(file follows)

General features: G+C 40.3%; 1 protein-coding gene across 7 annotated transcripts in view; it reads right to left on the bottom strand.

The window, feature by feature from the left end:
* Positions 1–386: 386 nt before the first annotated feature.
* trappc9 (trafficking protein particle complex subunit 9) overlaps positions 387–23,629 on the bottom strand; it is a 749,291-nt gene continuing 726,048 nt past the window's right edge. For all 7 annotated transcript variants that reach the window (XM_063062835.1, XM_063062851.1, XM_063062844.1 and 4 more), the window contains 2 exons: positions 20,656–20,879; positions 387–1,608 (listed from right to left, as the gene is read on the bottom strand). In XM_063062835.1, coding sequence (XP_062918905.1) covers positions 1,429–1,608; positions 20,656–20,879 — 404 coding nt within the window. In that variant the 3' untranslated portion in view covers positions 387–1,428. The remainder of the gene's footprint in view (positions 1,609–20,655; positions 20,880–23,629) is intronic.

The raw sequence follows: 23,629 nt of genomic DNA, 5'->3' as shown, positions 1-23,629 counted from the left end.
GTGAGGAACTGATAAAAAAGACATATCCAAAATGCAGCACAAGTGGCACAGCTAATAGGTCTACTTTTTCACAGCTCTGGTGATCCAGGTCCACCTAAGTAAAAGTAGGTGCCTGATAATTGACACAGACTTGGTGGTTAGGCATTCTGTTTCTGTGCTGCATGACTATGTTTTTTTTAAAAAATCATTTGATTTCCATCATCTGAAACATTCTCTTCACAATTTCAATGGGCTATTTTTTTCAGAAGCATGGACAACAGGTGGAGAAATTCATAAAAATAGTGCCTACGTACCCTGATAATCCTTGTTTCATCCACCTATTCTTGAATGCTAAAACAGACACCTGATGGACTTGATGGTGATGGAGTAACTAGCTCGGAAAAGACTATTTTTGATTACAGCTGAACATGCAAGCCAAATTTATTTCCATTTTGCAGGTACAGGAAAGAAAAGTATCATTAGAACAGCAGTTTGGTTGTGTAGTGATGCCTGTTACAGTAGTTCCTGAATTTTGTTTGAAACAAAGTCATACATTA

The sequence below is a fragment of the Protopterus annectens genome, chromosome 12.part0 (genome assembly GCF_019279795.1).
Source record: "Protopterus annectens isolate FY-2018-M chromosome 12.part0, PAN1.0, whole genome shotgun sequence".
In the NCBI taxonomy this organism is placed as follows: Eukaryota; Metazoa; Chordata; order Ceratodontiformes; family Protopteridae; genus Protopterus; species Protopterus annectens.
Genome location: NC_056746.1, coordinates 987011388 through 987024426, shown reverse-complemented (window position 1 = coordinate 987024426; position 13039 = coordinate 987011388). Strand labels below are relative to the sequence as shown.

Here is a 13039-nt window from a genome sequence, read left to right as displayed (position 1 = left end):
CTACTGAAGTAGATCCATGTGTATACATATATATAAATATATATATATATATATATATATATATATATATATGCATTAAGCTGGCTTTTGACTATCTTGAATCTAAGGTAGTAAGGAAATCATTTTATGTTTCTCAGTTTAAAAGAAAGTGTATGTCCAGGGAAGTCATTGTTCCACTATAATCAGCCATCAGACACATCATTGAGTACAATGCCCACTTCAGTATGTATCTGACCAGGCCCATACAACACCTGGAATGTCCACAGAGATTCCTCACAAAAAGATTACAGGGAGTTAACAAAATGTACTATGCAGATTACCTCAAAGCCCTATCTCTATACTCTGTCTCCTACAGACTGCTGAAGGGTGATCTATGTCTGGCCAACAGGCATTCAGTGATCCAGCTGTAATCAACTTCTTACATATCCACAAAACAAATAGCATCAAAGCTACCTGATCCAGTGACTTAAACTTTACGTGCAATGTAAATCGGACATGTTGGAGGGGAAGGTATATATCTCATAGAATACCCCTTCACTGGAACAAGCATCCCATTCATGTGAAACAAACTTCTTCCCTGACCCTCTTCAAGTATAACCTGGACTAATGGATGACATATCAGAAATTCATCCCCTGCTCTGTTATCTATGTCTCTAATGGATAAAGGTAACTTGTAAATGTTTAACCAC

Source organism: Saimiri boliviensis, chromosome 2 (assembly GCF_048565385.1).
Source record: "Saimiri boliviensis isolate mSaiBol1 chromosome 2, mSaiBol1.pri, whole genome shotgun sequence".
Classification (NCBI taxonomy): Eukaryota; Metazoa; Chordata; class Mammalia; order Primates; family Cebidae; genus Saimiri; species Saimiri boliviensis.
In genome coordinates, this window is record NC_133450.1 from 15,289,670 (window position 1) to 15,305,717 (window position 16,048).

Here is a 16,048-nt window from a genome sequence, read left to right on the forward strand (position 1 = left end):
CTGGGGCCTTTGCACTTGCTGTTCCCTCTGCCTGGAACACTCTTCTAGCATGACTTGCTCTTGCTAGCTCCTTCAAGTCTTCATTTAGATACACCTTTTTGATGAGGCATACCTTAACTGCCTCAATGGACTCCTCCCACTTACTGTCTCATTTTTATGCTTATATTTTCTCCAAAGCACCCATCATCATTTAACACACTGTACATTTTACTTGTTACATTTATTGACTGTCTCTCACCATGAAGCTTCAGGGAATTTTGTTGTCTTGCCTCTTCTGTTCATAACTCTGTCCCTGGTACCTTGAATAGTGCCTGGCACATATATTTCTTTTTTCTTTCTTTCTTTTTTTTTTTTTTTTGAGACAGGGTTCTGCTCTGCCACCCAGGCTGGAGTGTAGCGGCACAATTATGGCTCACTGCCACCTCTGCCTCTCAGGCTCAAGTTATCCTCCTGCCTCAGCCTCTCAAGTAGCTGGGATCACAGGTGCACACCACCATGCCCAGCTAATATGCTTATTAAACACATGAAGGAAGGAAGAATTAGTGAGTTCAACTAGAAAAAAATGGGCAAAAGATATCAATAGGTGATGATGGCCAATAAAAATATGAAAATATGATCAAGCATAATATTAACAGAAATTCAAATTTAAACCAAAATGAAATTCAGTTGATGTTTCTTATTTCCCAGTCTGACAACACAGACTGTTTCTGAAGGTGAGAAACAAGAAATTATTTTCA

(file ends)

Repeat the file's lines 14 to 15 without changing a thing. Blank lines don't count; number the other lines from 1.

Source record: "Saimiri boliviensis isolate mSaiBol1 chromosome 2, mSaiBol1.pri, whole genome shotgun sequence".
Classification (NCBI taxonomy): Eukaryota; Metazoa; Chordata; class Mammalia; order Primates; family Cebidae; genus Saimiri; species Saimiri boliviensis.